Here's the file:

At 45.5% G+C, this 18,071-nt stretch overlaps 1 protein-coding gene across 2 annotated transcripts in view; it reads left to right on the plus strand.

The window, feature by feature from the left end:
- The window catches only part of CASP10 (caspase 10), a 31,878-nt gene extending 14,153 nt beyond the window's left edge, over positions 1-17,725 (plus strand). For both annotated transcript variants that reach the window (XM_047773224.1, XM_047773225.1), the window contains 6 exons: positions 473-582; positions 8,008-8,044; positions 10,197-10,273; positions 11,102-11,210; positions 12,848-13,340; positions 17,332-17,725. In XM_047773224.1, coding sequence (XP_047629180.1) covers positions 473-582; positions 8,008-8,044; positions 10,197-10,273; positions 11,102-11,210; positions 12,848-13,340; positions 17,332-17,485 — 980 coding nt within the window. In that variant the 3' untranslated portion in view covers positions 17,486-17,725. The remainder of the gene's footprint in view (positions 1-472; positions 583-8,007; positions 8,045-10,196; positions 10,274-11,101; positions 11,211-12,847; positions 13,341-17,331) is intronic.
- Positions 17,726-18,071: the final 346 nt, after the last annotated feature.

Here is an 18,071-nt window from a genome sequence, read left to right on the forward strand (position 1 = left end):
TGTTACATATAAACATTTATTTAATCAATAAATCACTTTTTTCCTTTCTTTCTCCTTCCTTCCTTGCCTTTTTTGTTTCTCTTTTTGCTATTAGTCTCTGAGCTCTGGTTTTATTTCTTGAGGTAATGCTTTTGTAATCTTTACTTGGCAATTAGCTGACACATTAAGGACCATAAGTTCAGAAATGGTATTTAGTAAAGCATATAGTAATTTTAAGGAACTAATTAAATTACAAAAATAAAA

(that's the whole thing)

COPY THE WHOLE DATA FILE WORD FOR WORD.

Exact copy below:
At 45.5% G+C, this 18,071-nt stretch overlaps 1 protein-coding gene across 2 annotated transcripts in view; it reads left to right on the plus strand.

The window, feature by feature from the left end:
- The window catches only part of CASP10 (caspase 10), a 31,878-nt gene extending 14,153 nt beyond the window's left edge, over positions 1-17,725 (plus strand). For both annotated transcript variants that reach the window (XM_047773224.1, XM_047773225.1), the window contains 6 exons: positions 473-582; positions 8,008-8,044; positions 10,197-10,273; positions 11,102-11,210; positions 12,848-13,340; positions 17,332-17,725. In XM_047773224.1, coding sequence (XP_047629180.1) covers positions 473-582; positions 8,008-8,044; positions 10,197-10,273; positions 11,102-11,210; positions 12,848-13,340; positions 17,332-17,485 — 980 coding nt within the window. In that variant the 3' untranslated portion in view covers positions 17,486-17,725. The remainder of the gene's footprint in view (positions 1-472; positions 583-8,007; positions 8,045-10,196; positions 10,274-11,101; positions 11,211-12,847; positions 13,341-17,331) is intronic.
- Positions 17,726-18,071: the final 346 nt, after the last annotated feature.

Here is an 18,071-nt window from a genome sequence, read left to right on the forward strand (position 1 = left end):
TGTTACATATAAACATTTATTTAATCAATAAATCACTTTTTTCCTTTCTTTCTCCTTCCTTCCTTGCCTTTTTTGTTTCTCTTTTTGCTATTAGTCTCTGAGCTCTGGTTTTATTTCTTGAGGTAATGCTTTTGTAATCTTTACTTGGCAATTAGCTGACACATTAAGGACCATAAGTTCAGAAATGGTATTTAGTAAAGCATATAGTAATTTTAAGGAACTAATTAAATTACAAAAATAAAA